Wednesday, November 17, 2010

Fire Marshals: Straddling the Line Between Detective and Firefighter

Fire Marshal Ronald Bucca
As the World Trade Center towers burned, hundreds of law enforcement officers and firefighters rushed into them in an effort to save the thousands of citizens inside. One of those men was Fire Marshal Ronald Bucca.

Although he worked for the New York City Fire Department, Fire Marshal Bucca was actually an armed law enforcement officer, tasked with investigating very serious and deadly crimes involving arson and explosives.

Depending on the jurisdiction, law enforcement fire marshals have been around for quite a long time. I remember my first encounter with one when I was an Explorer for the Fairfax City Police Department in Virginia in the early 1990s. I was assisting with crowd control and other Explorer-duties during the city's annual 4th of July Fireworks display when I met the local fire marshal. I was surprised to learn that he was allowed to carry a gun and wear a vest, but I was even more surprised to learn he was supposed to keep them both in his trunk unless he really needed them (even as a teenager I couldn't find the logic in that!)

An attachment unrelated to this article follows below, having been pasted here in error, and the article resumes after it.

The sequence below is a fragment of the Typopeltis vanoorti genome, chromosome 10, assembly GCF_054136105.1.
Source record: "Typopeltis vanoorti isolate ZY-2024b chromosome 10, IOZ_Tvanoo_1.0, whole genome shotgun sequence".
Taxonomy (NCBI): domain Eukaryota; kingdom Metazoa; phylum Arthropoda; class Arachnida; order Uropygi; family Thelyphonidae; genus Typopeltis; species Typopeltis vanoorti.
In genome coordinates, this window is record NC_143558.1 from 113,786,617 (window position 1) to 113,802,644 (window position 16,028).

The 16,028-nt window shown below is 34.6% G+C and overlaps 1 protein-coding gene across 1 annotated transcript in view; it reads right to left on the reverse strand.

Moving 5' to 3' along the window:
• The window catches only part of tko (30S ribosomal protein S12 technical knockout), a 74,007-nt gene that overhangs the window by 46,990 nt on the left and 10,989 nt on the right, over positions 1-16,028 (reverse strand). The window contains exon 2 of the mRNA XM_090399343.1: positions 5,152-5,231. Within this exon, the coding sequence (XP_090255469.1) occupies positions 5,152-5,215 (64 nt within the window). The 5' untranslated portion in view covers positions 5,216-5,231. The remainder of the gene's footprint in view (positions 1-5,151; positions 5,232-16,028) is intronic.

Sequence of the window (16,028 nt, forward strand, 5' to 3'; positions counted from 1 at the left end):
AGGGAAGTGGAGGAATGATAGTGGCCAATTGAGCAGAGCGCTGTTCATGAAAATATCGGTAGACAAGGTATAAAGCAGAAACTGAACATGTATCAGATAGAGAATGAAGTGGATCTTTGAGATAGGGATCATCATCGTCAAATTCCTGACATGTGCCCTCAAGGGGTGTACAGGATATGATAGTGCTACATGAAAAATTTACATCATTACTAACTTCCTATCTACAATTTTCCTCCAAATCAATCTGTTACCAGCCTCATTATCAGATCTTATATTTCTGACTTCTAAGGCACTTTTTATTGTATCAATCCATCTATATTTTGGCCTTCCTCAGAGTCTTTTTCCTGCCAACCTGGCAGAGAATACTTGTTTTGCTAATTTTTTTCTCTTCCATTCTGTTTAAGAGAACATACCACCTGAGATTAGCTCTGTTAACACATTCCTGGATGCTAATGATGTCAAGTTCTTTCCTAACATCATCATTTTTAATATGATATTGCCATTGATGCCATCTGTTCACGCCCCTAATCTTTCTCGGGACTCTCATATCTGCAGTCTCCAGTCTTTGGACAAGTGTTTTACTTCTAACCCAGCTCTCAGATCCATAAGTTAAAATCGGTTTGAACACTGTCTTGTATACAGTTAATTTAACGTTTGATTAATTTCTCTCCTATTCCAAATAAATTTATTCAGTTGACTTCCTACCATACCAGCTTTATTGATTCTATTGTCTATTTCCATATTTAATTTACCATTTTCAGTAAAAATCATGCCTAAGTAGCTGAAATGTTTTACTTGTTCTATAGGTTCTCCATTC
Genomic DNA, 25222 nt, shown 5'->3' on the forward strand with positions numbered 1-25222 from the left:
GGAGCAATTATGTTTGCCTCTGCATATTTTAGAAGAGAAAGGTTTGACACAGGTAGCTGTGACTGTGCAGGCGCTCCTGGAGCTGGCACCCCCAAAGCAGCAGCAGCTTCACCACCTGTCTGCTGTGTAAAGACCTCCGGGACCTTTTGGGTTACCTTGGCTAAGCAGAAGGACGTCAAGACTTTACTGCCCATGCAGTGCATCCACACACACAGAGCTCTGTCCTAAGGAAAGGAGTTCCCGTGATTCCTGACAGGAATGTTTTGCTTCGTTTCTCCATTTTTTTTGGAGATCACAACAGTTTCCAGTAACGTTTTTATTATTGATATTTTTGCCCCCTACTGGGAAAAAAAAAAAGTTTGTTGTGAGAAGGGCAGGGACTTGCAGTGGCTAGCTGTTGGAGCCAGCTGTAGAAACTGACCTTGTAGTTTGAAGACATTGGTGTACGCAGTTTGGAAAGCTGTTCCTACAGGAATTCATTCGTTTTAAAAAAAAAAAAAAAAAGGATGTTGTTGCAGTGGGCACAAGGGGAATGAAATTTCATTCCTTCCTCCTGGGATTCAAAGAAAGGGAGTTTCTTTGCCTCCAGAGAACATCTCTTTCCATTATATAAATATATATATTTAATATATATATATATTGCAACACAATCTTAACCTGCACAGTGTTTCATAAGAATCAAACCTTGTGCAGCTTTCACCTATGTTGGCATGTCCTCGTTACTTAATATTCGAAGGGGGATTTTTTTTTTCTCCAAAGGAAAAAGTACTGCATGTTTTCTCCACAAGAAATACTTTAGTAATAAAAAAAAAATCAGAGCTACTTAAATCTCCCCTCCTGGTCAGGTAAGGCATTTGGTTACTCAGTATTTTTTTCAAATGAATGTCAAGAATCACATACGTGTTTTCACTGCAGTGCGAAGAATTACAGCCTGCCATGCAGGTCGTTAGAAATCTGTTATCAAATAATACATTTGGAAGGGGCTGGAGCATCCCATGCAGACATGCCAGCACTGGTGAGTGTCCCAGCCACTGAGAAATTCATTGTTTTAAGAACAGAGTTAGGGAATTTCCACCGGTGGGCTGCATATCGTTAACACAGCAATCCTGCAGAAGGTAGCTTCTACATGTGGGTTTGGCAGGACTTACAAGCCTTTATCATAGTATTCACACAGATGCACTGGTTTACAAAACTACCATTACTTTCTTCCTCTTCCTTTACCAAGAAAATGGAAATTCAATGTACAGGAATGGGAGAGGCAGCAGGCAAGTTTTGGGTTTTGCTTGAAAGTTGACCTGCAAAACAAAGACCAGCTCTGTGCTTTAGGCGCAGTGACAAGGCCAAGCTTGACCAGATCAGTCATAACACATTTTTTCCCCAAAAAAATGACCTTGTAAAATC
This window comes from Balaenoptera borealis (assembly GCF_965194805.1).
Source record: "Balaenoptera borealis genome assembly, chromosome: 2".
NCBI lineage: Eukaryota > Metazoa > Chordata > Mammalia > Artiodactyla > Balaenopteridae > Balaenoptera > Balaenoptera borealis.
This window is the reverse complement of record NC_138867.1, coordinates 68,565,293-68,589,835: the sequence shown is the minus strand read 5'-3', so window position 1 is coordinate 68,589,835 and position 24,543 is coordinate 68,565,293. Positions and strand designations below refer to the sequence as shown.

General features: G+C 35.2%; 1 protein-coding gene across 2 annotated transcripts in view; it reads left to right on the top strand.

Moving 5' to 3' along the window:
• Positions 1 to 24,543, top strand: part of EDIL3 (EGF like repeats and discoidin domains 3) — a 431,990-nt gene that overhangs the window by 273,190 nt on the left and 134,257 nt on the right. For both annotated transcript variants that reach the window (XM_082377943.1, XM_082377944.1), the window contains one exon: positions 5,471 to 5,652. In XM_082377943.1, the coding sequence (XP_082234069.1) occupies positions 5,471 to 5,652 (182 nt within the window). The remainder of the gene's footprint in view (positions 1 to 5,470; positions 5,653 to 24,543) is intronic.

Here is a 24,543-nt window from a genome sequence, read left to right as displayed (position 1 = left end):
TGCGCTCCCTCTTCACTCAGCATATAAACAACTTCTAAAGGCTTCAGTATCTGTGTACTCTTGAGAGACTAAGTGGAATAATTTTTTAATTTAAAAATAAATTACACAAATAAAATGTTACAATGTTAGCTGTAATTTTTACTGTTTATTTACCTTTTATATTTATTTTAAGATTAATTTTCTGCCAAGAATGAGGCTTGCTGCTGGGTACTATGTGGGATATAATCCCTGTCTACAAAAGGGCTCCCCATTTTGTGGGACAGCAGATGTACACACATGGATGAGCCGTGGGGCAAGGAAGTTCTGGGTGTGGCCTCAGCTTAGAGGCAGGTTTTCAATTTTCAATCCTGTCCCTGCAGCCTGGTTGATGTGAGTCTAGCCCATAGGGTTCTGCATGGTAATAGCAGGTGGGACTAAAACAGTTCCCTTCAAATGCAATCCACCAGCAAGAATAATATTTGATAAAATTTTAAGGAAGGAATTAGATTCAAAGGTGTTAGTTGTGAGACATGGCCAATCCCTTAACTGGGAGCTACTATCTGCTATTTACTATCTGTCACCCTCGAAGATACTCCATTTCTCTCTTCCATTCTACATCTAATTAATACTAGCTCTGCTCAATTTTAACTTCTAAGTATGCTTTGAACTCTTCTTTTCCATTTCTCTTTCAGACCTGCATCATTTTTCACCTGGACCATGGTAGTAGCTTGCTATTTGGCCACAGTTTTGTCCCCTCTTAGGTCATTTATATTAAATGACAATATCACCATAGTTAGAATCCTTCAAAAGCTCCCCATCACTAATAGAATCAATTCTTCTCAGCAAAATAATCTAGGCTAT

But how times have changed. No longer are fire marshals in Fairfax required to keep their guns and vests tucked away in their trunks. That same trend of legitimizing their law enforcement status is taking off around the country as they fulfill a critical - and very specialized - role within the greater law enforcement field, and that role doesn't come without sacrifice.

Unfortunately, Fire Marshal Bucca never came back out of the World Trade Center. He became the first law enforcement fire marshal to be killed in the line of duty in the United States when the towers collapsed. Since his death, only one other law enforcement fire marshal has been killed in the line of duty: Staff Chief Bryan Zollner, of the California Department of Forestry and Fire Protection, was killed in an automobile accident while en route to an out-of-state meeting.

The next time you see one of your local law enforcement fire marshals stop them and thank them for what they do. Although it's not a "traditional" law enforcement job, it's one that is not without risk.